Strategic Significance of 6th Indian Ocean Conference 

Image credits: Courtesy of Ministry of Foreign Affairs

By Dr. Shakuntala Bhabani

THE sixth international Indian Ocean Conference is set to begin in Bangladesh capital city Dhaka from May 12 which will be attended by about 150 delegates, including high-level representatives from 25 countries.

The theme of this year’s conference is ‘Peace, Prosperity and Partnership for a Resilient Future’ due to the post-Covid situation and the ongoing Russia-Ukraine war.

Bangladesh Prime Minister Sheikh Hasina will inaugurate the conference. She will also host a dinner in honour of the guests who will participate in the conference.

Speaking about the two-day conference, Foreign Minister of Bangladesh AK Abdul Momen said that the event was mainly organised for the coastal countries of the Indian Ocean, but in the changing global context, various important and relevant issues are expected to be discussed.

The Mauritius president, Maldives vice-president and Indian External Affairs Minister S Jaishankar are among the dignitaries who will attend the conference. “Foreign Ministers of Bhutan, Nepal, Bahrain and Singapore alongside the ministerial representatives of Seychelles, Sri Lanka, Madagascar will also participate in the conference,” Momen said.

The conference is being organised by the India Foundation in association with the Bangladesh Ministry of Foreign Affairs.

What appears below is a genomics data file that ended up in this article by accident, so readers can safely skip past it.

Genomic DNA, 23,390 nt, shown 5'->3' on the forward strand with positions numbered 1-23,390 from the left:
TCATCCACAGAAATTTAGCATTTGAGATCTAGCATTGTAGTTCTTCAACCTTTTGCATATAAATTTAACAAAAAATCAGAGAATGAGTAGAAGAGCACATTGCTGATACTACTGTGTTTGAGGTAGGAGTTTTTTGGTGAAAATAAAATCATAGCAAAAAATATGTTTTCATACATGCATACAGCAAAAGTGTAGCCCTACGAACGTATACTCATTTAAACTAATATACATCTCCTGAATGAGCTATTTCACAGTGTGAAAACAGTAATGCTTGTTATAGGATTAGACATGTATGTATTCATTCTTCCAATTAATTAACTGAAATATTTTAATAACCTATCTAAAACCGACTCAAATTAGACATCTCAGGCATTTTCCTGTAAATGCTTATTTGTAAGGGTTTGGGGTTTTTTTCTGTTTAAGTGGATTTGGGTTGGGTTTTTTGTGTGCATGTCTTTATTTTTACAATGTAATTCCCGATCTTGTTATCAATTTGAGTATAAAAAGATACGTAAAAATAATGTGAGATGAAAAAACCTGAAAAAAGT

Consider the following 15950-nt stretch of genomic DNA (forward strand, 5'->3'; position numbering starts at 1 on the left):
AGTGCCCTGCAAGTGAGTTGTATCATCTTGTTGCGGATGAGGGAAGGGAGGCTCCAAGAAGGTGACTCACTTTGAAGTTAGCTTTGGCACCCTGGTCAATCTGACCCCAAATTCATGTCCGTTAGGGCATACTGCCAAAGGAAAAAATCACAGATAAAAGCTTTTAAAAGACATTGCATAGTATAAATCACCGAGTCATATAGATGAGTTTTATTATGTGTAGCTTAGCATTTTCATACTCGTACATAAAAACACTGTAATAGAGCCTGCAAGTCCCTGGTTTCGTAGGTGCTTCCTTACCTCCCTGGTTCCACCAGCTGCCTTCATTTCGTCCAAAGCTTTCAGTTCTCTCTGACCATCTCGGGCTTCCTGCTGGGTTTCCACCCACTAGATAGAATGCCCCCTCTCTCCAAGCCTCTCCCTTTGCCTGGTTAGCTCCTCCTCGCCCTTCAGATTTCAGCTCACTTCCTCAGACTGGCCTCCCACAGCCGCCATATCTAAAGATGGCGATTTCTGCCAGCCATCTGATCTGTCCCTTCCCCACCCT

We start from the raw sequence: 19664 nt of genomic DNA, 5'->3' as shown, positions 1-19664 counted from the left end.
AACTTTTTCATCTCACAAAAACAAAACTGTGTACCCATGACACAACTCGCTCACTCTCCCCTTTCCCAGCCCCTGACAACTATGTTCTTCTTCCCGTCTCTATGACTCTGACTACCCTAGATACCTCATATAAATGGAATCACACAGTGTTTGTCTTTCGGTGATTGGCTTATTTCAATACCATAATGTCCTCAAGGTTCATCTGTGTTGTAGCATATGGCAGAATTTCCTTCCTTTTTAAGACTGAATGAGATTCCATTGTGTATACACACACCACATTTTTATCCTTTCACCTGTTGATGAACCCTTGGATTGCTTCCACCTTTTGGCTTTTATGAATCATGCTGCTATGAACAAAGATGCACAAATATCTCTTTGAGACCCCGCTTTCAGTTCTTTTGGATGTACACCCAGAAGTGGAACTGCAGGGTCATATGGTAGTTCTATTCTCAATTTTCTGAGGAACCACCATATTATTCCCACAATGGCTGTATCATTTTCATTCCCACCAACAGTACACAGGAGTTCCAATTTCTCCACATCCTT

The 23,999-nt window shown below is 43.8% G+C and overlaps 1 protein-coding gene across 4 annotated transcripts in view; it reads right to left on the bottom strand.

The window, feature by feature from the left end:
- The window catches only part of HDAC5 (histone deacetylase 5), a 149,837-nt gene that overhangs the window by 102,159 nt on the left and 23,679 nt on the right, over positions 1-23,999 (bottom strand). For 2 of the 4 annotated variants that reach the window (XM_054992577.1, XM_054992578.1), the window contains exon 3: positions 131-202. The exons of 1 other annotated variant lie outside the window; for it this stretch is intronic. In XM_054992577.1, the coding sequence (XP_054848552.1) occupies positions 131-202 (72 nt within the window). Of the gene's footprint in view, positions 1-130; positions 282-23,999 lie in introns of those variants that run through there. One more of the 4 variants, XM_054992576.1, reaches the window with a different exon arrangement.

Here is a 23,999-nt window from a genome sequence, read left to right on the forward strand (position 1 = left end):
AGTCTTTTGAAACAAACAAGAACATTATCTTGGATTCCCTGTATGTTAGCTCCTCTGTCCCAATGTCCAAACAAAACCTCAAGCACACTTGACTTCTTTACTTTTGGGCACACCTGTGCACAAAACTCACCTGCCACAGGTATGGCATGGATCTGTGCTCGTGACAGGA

The Indian Ocean Conference (IOC) was started in 2016 and in the last six years it has emerged as the “flagship consultative forum” for countries in the region on regional affairs.

The conference endeavours to bring critical states and principal maritime partners of the region together on a common platform to deliberate upon the prospects of regional cooperation for Security and Growth for All in the Region (SAGAR).

However, the 6th Indian Ocean Conference in Bangladesh, most importantly, is taking place at a time when the Bangladesh government has recently set an ‘Indo-Pacific Outlook’ officially. The overarching goal of Bangladesh’s recent Indo-Pacific Outlook is to enhance the country’s ties with the USA and West, India for engagement in this region, accelerate economic growth, and address common issues shared by the other nations. Despite Indo-Pacific Strategy’s widespread support, some countries have claimed that it’s only likely to serve to escalate regional instability, slow China’s growth and Bangladesh’s lean towards the US. Bangladesh is hesitant to take any sides in the conflict between the US and its allied countries and China. For instance, the Ministry of Foreign Affairs of Bangladesh had announced a fresh Indo-Pacific Outlook to highlight Bangladesh’s geopolitical standpoint on the region as well as its objectives to move forward as a nonalignment foreign policy. In other words, Bangladesh will likely clarify its own stance in the Indo-Pacific region through Indo-Pacific Outlook to take the position of regional leader, rather than joining any political bloc. In this way, India-US-Bangladesh relations would reach a new level. Bangladesh could gain trust from the Indian government because India is an active member of the Indo-Pacific alliance. Bangladesh, on the other hand, is handling the Chinese predicament intelligently because its goal is to engage structurally rather than militarily. Chinese ambassador to Dhaka has already stated that Many of Bangladesh’s Indo-Pacific outlook concepts are similar to China’s.